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Gerald Roy’s quilt collection covers the spectrum

Gerald Roy at the MFA, where his quilts will have a show opening April 6.

ESSDRAS M SUAREZ/GLOBE STAFF

Gerald Roy at the MFA, where his quilts will have a show opening April 6.

Gerald Roy bought his first quilt 52 years ago. He was a Worcester kid who had headed west to study art in Oakland, Calif., fallen in love — with Paul Pilgrim, another art school student — and found himself drawn to the endless patterns found at craft fairs, in closets, and on clotheslines. Over the years, the couple’s hobby turned into a profession. They collected more than 1,200 quilts, helped design the National Quilt Museum in Paducah, Ky., and co-curated exhibits throughout the country. Pilgrim died of cancer in 1996, but their collection lives on. On April 6, the Museum of Fine Arts opens a show featuring 58 pieces from the collection. The show runs through July 27 in the Gund Gallery. Roy, 74, spoke with the Globe recently while walking through “Quilts and Color: The Pilgrim/Roy Collection.”

Q. Why quilts?

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A. Why not? They were made as utility, they were made to provide warmth. They were made by poor people. But they were also made by rich people. There is nothing you can pinpoint as to who made quilts. They celebrated every single milestone in a person’s life. You could be conceived under a quilt, be born under a quilt, die under a quilt.

Q. They’re also art.

A. People walked into the door yesterday. And every face said, ‘This is not what I had in mind.’ There was a man who approached me and said, ‘I was not prepared for this. My whole attitude and history and knowledge of quilts is not what’s on these walls.’ I said, ‘I know that. I know that because there are quilts and then there are these.’

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Q. When you started, did you imagine building a collection?

A. The first time we saw an Amish quilt hanging on a clothes line in Pennsylvania, we asked, ‘What is a Josef Albers doing hanging on a clothes line?’ We started thinking, we can’t afford Albers paintings as much as we’d like to, but we can afford to buy an Albers quilt.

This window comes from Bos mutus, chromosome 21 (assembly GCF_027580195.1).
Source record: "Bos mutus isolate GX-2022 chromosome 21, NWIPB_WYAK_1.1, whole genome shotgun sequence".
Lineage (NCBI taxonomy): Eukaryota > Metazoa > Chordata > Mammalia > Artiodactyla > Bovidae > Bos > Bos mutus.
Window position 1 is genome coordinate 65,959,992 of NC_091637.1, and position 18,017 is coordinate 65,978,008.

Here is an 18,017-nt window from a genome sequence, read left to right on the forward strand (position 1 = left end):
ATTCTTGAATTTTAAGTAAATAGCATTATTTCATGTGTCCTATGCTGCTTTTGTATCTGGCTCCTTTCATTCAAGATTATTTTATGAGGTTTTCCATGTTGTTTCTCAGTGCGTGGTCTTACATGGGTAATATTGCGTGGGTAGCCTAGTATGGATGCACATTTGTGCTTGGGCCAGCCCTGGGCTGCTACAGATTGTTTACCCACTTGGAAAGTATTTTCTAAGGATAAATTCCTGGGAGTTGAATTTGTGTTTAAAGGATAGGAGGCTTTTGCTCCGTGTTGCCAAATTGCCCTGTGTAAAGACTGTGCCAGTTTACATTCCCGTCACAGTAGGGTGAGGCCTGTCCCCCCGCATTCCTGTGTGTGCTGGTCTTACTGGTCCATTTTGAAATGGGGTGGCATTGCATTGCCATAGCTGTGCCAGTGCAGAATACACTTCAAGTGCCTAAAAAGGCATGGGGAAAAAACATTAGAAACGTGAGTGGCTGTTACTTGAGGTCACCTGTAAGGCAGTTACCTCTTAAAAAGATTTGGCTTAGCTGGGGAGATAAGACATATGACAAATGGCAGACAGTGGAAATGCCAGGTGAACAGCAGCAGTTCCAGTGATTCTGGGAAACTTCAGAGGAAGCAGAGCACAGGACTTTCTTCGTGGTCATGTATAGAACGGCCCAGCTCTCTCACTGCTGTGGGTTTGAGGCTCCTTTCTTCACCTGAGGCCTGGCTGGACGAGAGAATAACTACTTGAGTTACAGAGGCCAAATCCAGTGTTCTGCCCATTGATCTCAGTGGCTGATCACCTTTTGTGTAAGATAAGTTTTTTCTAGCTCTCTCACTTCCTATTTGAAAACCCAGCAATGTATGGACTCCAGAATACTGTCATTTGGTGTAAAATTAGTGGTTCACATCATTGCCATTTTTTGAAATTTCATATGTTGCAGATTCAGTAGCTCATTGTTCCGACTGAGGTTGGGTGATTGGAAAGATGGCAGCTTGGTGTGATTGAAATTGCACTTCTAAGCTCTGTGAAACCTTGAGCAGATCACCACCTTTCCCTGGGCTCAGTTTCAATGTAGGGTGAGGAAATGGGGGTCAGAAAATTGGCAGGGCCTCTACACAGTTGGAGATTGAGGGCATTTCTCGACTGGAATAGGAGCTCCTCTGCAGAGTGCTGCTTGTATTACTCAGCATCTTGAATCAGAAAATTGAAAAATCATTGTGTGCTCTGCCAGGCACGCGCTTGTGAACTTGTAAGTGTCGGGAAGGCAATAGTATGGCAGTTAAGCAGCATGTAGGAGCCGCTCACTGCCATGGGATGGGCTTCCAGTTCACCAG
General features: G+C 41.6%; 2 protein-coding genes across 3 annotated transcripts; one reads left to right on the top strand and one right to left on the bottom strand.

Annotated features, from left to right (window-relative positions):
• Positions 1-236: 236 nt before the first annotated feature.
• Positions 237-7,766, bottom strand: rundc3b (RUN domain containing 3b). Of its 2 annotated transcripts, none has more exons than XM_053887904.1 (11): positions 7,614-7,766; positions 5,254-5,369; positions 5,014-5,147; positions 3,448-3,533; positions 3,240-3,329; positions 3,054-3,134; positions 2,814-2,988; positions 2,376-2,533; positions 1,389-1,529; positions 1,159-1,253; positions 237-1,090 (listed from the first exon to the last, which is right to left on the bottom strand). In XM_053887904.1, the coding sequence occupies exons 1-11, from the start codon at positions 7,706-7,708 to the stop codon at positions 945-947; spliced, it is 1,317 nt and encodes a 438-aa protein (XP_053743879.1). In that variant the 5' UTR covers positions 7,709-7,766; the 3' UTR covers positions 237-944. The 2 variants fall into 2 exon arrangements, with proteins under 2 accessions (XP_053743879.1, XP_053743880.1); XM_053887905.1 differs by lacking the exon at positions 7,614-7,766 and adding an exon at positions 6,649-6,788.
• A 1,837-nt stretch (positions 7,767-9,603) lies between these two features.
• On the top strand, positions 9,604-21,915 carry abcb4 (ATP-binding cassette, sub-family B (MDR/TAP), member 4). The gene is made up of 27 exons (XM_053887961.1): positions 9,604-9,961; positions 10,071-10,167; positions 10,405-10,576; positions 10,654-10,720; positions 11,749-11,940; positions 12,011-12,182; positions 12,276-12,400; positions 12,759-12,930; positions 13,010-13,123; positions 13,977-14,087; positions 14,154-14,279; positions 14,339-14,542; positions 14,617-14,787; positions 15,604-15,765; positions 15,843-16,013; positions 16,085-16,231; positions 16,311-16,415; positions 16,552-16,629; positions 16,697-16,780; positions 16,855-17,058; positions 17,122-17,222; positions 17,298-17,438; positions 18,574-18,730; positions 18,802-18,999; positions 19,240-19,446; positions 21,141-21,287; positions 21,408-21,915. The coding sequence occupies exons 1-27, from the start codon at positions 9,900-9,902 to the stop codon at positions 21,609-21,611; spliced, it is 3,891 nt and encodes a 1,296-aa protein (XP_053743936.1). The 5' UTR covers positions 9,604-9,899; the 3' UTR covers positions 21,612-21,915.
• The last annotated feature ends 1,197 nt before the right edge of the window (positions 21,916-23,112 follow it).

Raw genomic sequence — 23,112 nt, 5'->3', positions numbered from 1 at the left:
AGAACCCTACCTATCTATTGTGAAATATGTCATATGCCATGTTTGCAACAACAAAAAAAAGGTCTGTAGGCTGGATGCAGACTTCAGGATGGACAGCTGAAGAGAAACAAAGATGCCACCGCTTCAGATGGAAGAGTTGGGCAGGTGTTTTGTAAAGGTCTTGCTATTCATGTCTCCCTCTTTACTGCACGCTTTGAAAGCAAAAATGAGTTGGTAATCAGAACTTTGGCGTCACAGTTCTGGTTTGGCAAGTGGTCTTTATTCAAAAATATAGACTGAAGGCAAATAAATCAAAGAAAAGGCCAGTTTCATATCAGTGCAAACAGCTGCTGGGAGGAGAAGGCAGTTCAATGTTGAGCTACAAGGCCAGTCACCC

Q. How much did those first quilts cost?

A. We were paying $350 for a quilt in 1969. Remember, for $25,000, you could get a pretty nice house back then. In the ’90s, the market boomed and became terribly inflated. And it just dropped instantly. The only thing that has made a significant difference is not only has the market dropped, but the opportunity to buy quilts I’m interested in happens very seldom nowadays.

Q. What are those?

A. We’re not interested in quilts after, say, 1940. Quilts became big business and professional designers began making quilting patterns and making them easy. Everything started looking the same. The only difference between a quilt that comes from a kit is the degree of difficulty or degree of craftsmanship. Other than that, 10 paces away, they all look the same. . . . Most of the good quilts are in major collections, and the only way they come back on the market is when collectors die.

Q. Tell me an interesting story about one of these quilts.

A. There’s one time we bought a quilt at an outdoor fair or market, the woman leaned over and said to her husband, ‘I just sold the Edsel.’ Another time, a woman in Iowa got in touch with me. I had just written an article on orange and how we found orange such a wonderful color to work with. She called me and said, ‘Would you be interested in buying an orange quilt from us. I can guarantee you it’s never been used.’ The quilt came, we negotiated the price, we purchased it. She said, ‘It’s called the ‘ugly quilt.’ No one ever wanted it. Therefore no one ever used it.’ It’s not ugly, is it? Look at it right there on the museum wall. But it’s ugly if you have a prejudice of orange.

Q. How much did the orange one cost?

A. Well, we negotiated a price. She actually threw out a price to me and I said, ‘It’s worth much more than that.’ And I paid her more than it was worth.

Q. Why?

A. I know if she comes across something like this again, I’m the first person she’s going to call. To buy it for that, I would have felt I was a thief. I don’t particularly care about paying somebody what it’s worth. I don’t want to have the reputation of stealing things from people.

Q. So how much was it?

A. I’m not going to say that.

Q. How about just a ballpark? It’s such a great story.

A. Let’s just say she wanted less than $5,000 and more than $500. I’ve never heard of a collector who gets a deal — an amazing deal — and then says, ‘That’s too good of a deal for me, let me give you a little more.’ I want people to respect me, and I also don’t want them to say, gee, you know I just found out that quilt I sold him for $500 is worth $5,000.

Q. This is such a beautiful collection. What will happen to it?

A. Museums have suddenly realized how popular quilt exhibitions are. So between gift and purchase, these things need to go somewhere. I’m going to die someday. Museums go on.

Geoff Edgers can be reached at gedgers@
globe.com
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